Relativity The Special and General Theory Albert Einstein The physicist and humanitarian took his place beside the great teachers with the publication of Relativity: The Special and General Theory

    14. Ask An Astrophysicist: Relativity
    This site is intended for students age 14 and up, and for anyone interested in learning about our universe.
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  • Can you recommend web sites that discuss space time?
  • Have General Relativity and Special Relativity been proven?
  • What evidence is there that supports the theory of curved space?
  • Is gravity just warped space-time?
      Traveling at Light Speed
  • Why is it not possible to travel at the speed of light?
  • Can you answer my question about energy, space travelers, and relativity?
  • Does anyone have an analysis of time dilation that I could read?
  • Has time dilation been detected in controlled experiments? ...
  • What is the Twin Paradox in Special Relativity and how is it resolved?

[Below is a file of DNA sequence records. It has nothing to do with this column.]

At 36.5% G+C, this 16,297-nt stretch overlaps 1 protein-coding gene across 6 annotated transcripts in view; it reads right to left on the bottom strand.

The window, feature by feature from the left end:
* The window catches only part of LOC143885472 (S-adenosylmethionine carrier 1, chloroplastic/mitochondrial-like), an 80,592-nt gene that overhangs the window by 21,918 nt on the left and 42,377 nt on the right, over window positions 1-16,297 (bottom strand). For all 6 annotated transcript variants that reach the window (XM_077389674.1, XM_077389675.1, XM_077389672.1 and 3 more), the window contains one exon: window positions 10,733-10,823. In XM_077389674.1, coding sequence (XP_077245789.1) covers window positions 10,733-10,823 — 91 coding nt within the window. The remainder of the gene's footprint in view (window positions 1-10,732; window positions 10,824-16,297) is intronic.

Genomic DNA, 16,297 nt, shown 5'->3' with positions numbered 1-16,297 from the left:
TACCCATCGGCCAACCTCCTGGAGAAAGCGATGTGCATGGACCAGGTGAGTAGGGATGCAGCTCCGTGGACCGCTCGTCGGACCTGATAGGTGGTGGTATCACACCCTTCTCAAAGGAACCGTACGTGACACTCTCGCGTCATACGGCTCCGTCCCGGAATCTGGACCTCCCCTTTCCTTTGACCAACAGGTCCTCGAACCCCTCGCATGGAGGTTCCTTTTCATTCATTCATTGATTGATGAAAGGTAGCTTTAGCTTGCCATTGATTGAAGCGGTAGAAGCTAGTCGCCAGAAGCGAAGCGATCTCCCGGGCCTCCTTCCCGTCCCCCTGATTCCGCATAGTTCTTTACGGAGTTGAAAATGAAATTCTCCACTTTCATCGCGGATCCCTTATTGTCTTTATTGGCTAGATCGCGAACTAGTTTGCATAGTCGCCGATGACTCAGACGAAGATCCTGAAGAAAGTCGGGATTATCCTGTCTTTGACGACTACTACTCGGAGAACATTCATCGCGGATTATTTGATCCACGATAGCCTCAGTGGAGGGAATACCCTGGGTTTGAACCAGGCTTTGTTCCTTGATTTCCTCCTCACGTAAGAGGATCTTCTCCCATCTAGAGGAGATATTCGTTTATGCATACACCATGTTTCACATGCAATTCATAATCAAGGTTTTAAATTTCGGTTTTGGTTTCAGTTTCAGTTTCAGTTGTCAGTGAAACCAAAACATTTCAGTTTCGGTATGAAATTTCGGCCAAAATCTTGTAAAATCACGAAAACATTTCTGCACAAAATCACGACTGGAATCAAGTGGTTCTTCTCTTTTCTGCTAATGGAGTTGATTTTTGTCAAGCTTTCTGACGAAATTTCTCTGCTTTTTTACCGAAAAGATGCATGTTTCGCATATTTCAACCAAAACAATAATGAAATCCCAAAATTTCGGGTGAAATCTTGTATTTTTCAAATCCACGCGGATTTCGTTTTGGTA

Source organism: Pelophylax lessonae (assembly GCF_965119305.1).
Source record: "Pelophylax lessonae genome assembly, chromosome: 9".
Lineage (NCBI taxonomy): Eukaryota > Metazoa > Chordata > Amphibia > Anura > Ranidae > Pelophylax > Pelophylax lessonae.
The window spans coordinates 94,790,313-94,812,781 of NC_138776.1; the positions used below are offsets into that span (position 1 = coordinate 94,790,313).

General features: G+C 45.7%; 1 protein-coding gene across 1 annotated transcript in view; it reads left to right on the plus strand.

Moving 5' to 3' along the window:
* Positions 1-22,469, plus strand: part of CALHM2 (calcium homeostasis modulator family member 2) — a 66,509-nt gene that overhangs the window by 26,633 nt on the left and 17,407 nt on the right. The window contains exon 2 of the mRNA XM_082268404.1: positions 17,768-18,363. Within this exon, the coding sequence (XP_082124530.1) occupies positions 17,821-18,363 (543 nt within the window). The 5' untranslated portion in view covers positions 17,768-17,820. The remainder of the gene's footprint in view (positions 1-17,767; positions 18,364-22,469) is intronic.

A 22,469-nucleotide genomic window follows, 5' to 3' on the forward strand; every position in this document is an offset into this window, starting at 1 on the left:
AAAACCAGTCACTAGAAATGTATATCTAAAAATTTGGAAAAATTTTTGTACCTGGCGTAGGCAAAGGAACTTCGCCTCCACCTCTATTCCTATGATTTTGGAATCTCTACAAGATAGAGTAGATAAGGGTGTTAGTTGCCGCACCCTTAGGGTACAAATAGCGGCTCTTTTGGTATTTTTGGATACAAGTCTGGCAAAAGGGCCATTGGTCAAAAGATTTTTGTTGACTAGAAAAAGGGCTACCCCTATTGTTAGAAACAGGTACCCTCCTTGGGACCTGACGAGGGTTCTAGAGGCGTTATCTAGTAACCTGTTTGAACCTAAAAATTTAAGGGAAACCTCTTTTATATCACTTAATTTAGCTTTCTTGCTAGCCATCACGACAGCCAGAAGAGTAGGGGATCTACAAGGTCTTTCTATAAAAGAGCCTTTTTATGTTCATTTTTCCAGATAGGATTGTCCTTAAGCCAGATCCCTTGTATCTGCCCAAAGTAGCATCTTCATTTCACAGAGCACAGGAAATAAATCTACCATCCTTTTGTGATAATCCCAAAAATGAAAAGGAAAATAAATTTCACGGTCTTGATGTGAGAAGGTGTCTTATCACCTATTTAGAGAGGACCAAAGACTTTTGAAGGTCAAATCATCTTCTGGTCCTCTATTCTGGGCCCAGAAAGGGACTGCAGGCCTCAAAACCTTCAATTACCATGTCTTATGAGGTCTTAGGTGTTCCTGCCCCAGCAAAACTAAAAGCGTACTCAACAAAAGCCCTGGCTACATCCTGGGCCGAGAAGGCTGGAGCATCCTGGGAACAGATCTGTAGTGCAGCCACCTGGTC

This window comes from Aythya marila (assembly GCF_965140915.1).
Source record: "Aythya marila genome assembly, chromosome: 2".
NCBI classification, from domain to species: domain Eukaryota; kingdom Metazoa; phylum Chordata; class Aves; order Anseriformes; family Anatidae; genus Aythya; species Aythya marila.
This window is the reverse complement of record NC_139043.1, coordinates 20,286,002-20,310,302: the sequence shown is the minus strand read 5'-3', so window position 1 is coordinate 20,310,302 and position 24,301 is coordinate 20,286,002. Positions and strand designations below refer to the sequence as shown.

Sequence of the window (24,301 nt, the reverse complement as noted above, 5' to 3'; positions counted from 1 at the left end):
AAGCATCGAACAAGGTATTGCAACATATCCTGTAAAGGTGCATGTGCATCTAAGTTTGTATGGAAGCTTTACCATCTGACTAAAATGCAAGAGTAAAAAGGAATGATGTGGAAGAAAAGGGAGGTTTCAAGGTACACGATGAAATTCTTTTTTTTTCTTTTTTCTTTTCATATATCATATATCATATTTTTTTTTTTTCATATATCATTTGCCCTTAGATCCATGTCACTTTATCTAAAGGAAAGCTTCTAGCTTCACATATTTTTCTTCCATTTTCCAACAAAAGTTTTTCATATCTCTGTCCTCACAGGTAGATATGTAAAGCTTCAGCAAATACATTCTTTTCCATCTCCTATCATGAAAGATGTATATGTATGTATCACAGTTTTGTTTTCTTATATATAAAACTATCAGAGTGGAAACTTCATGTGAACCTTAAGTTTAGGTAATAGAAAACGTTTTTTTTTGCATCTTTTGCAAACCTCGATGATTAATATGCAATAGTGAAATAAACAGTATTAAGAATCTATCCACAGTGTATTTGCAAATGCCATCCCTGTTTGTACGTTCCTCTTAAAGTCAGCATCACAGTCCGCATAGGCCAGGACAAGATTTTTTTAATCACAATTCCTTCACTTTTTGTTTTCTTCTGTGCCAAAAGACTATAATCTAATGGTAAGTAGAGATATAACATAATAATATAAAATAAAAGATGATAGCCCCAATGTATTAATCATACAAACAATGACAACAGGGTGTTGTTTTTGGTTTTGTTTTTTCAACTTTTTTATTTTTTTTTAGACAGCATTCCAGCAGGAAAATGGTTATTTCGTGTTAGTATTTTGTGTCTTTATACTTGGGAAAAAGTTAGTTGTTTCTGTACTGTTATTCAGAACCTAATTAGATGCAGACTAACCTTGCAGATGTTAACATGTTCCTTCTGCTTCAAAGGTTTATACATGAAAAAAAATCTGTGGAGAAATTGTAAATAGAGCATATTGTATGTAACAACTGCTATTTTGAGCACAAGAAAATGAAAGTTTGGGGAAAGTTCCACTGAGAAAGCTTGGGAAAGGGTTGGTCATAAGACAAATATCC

The Behavior of Light
  • Do photons have mass ?
  • 15. Notes On Special Relativity
    A standard introduction to special relativity where explanations are based on pictures called spacetime diagrams.
    College of Science Physics Dept Tatsu Takeuchi Special Relativity > Lecture Notes
    Special Relativity Lecture Notes
    Table of Contents
  • Frames of Reference Inertial Frames Laws of Physics in Inertial Frames Newton's Second Law ...
  • Special Relativity Practice Problems If you have any comments or questions on these lecture notes, please email them to takeuchi(AT)vt(DOT)edu

    16. Relativity By KCura
    An electronic discovery solution to streamline legal discovery. kCura's relativity ediscovery software reduces costs of electronic discovery and enables defensible ediscovery.